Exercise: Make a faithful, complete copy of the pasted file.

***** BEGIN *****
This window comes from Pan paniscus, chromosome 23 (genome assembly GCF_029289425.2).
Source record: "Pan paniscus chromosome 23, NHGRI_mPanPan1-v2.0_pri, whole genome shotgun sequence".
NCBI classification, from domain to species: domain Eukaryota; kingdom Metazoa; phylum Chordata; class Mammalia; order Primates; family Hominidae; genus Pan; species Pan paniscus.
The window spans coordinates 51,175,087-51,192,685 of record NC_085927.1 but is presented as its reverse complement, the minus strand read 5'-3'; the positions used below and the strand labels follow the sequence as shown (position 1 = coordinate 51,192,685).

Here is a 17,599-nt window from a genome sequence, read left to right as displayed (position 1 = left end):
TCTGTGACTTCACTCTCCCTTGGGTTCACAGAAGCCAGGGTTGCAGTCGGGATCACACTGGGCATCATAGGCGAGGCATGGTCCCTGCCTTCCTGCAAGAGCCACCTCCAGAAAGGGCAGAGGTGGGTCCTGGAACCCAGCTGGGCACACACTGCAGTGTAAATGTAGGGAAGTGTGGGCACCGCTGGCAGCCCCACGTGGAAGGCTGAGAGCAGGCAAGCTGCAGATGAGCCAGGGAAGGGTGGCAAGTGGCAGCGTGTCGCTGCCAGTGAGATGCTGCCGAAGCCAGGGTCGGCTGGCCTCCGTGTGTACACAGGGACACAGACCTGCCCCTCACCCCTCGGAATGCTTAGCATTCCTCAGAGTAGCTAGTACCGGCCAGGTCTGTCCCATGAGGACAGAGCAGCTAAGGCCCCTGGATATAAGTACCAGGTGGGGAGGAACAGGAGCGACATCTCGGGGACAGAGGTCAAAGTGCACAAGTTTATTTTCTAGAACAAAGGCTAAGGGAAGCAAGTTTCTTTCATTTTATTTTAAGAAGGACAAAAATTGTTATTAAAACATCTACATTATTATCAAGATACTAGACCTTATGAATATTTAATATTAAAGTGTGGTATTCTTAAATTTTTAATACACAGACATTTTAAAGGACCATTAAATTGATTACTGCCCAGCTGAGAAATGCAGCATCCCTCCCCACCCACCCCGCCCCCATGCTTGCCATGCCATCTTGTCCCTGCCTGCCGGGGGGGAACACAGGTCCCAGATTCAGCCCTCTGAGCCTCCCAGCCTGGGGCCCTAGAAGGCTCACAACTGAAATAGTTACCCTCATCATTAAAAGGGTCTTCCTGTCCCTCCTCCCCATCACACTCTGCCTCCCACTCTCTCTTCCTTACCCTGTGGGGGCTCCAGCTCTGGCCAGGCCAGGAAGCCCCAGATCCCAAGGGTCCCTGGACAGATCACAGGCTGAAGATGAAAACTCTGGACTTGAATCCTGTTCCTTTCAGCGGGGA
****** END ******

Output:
This window comes from Pan paniscus, chromosome 23 (genome assembly GCF_029289425.2).
Source record: "Pan paniscus chromosome 23, NHGRI_mPanPan1-v2.0_pri, whole genome shotgun sequence".
NCBI classification, from domain to species: domain Eukaryota; kingdom Metazoa; phylum Chordata; class Mammalia; order Primates; family Hominidae; genus Pan; species Pan paniscus.
The window spans coordinates 51,175,087-51,192,685 of record NC_085927.1 but is presented as its reverse complement, the minus strand read 5'-3'; the positions used below and the strand labels follow the sequence as shown (position 1 = coordinate 51,192,685).

Here is a 17,599-nt window from a genome sequence, read left to right as displayed (position 1 = left end):
TCTGTGACTTCACTCTCCCTTGGGTTCACAGAAGCCAGGGTTGCAGTCGGGATCACACTGGGCATCATAGGCGAGGCATGGTCCCTGCCTTCCTGCAAGAGCCACCTCCAGAAAGGGCAGAGGTGGGTCCTGGAACCCAGCTGGGCACACACTGCAGTGTAAATGTAGGGAAGTGTGGGCACCGCTGGCAGCCCCACGTGGAAGGCTGAGAGCAGGCAAGCTGCAGATGAGCCAGGGAAGGGTGGCAAGTGGCAGCGTGTCGCTGCCAGTGAGATGCTGCCGAAGCCAGGGTCGGCTGGCCTCCGTGTGTACACAGGGACACAGACCTGCCCCTCACCCCTCGGAATGCTTAGCATTCCTCAGAGTAGCTAGTACCGGCCAGGTCTGTCCCATGAGGACAGAGCAGCTAAGGCCCCTGGATATAAGTACCAGGTGGGGAGGAACAGGAGCGACATCTCGGGGACAGAGGTCAAAGTGCACAAGTTTATTTTCTAGAACAAAGGCTAAGGGAAGCAAGTTTCTTTCATTTTATTTTAAGAAGGACAAAAATTGTTATTAAAACATCTACATTATTATCAAGATACTAGACCTTATGAATATTTAATATTAAAGTGTGGTATTCTTAAATTTTTAATACACAGACATTTTAAAGGACCATTAAATTGATTACTGCCCAGCTGAGAAATGCAGCATCCCTCCCCACCCACCCCGCCCCCATGCTTGCCATGCCATCTTGTCCCTGCCTGCCGGGGGGGAACACAGGTCCCAGATTCAGCCCTCTGAGCCTCCCAGCCTGGGGCCCTAGAAGGCTCACAACTGAAATAGTTACCCTCATCATTAAAAGGGTCTTCCTGTCCCTCCTCCCCATCACACTCTGCCTCCCACTCTCTCTTCCTTACCCTGTGGGGGCTCCAGCTCTGGCCAGGCCAGGAAGCCCCAGATCCCAAGGGTCCCTGGACAGATCACAGGCTGAAGATGAAAACTCTGGACTTGAATCCTGTTCCTTTCAGCGGGGA